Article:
After my last blog post on the mobile app ecosystem, I received a lot of positive feedback and had some very interesting discussions. I decided to do a followup analysis that digs deeper into the install behavior of the Apple App Store. Using install data for the last year, I looked at trends for the top 5 apps by installs and analyzed how the data fluctuated over time. Installs spiked during Christmas and Valentine’s Day as smartphones and tablets are often gifted during those holidays. School seasons also had a large impact particularly to social apps as students are a big part of their demographic. Aside from seasonality, the App Store is also more active on the weekend than on weekdays, which is likely due to people spending more time on their phones and tablets. What this all means is that when developers plan launches or promotions, they need to be aware of the install behavior on the App Store. Different strategies can be used to either target hot periods where there are a lot of eyeballs or to target days where the competition is less fierce.
During Christmas, I was traveling and noticed that numerous people, from young to old, were addicted to mobile games, ranging from casual to educational. This prompted me to wonder what types of apps have the highest revenue and popularity. I pulled 2015 U.S. data from App Annie that includes app installs and revenue. Gaming apps dominated the top grossing charts while social apps led the free chart with the most installs. Another interesting difference is that in the top free chart, the installs were evenly distributed. In the top grossing charts, gaming apps have a lion share of the overall pie. There is even a stark difference in revenue between number 1 and 2. For example, Clash of Clans ranked first and made $507M compared to Game of War which earned $389M. It is astounding how much money these games pull in considering only a small percentage of users pay. This might explain why a lot of people want to make apps and get a share of this app gold rush.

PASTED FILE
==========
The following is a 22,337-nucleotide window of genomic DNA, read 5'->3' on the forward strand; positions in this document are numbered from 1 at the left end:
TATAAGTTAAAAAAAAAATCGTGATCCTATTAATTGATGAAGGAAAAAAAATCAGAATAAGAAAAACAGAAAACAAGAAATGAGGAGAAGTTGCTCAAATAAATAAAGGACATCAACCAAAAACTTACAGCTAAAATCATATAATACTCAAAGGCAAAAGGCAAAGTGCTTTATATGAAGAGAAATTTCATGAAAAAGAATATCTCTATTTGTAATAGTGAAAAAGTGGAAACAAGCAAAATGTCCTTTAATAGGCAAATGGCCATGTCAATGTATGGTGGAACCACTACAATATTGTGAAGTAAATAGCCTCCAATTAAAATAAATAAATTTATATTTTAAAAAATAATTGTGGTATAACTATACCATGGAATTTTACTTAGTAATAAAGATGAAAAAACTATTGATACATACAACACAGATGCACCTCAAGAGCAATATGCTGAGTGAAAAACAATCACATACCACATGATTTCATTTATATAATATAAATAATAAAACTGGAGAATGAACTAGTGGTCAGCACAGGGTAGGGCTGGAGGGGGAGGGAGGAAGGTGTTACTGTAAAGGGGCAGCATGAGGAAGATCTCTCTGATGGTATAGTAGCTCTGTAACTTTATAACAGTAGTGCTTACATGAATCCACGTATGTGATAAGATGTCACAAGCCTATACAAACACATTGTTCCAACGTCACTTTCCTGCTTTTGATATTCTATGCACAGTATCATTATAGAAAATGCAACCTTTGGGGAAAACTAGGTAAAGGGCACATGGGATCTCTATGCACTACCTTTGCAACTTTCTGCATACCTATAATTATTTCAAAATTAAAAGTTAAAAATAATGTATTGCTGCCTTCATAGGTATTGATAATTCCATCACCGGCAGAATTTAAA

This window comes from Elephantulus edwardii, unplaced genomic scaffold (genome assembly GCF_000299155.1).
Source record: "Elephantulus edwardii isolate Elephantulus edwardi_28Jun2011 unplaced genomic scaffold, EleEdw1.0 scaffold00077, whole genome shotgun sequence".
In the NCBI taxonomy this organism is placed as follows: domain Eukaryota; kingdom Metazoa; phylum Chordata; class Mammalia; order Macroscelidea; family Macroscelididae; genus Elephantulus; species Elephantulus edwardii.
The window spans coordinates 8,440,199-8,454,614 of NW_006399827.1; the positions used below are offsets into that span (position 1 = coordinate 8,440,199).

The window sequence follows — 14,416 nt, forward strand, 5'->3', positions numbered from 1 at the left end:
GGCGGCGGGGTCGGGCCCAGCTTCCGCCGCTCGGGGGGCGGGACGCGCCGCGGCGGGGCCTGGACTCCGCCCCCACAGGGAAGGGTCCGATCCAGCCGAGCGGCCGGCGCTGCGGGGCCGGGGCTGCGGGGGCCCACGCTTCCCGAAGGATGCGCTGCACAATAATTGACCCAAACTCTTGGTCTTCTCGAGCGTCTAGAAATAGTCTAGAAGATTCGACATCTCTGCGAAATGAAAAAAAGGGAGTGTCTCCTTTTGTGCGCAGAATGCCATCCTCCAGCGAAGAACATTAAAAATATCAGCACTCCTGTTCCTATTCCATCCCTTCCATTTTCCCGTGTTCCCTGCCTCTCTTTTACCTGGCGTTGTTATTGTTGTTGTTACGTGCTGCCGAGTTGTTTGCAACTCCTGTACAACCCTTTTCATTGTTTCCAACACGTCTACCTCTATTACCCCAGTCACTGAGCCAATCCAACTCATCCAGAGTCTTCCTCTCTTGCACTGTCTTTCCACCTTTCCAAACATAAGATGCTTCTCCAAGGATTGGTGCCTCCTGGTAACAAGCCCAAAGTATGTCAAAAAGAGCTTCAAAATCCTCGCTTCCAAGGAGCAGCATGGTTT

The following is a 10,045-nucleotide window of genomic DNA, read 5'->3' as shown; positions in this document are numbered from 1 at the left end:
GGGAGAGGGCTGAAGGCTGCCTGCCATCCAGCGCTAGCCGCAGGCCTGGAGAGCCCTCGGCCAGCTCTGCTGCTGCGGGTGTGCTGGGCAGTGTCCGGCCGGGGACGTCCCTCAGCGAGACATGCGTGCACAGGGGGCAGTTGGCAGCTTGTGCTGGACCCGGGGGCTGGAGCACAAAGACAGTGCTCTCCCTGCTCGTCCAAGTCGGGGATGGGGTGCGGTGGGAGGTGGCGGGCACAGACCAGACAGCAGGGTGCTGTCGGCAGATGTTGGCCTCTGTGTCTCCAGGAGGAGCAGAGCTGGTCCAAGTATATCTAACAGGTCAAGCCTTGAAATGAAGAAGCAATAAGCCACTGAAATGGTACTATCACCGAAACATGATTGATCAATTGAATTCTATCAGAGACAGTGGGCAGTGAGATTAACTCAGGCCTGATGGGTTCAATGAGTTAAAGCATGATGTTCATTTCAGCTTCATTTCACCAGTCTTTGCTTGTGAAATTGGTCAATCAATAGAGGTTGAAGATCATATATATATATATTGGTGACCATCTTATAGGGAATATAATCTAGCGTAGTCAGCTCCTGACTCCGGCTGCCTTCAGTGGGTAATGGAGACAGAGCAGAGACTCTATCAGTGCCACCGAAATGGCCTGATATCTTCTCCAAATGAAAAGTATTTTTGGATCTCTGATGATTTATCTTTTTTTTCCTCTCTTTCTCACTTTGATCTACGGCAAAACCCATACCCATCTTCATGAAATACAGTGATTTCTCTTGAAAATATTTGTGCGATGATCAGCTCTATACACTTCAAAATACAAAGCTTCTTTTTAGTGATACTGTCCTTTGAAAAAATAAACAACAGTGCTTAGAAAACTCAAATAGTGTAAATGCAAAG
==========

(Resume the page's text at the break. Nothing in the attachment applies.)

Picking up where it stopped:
With the Powerball jackpot approaching the $1.5B, friends, family, and coworkers are all in a lottery craze. The odds of winning the jackpot is 1 in 292,201,338. At $2 a lottery ticket, simple math suggests that a jackpot of at least $584,402,676 would yield a break even expected return. But the world is not that simple and straightforward. In this article, it accounts for various factors such as tax, multiple winners, lump sum discount, and non – jackpot prizes. The jackpot has to be at least $2.3B for the expected value of a $2 ticket to break even. It’s rare that the jackpot exceeds $1B. The odds are very much in favor of the lottery company but yet for that hope of an overnight fortune, people are still willing to take chances.
Another interesting phenomenon is that people tend to be biased towards winning the lottery versus the probability of unfortunate life events. Here is a table that shows a list of events that have a higher likelihood of happening than the lottery.
Golden State Warriors is on pace to be the best team in NBA history overtaking the 1995 – 1996 Chicago Bulls. Stephen Curry is leading the charge for the Warriors on this journey. Young basketball players across the nation are all aspiring to be the next Stephen Curry. What are the chances of a high school basketball player becoming the next MVP? I took a look at the number of basketball players at different levels starting from high school to NBA.
Silicon Valley has always been known as the home to tech behemoths that produce gadgets used worldwide. Recently, it has also produced million dollar shacks. Home prices in the valley have always been above average but in recent years, affordability is at an all time low with even more demand than the pre – 2007 Housing Bubble. There are two reasons behind this phenomenon. Tech IPOs have increased the purchasing power of many individuals, allowing them to afford homes at higher price points. Also, the increase in foreign investments from China have fueled the spike. However, with the number of tech IPOs decreasing and the Chinese economy slowing down, there will be a correction soon.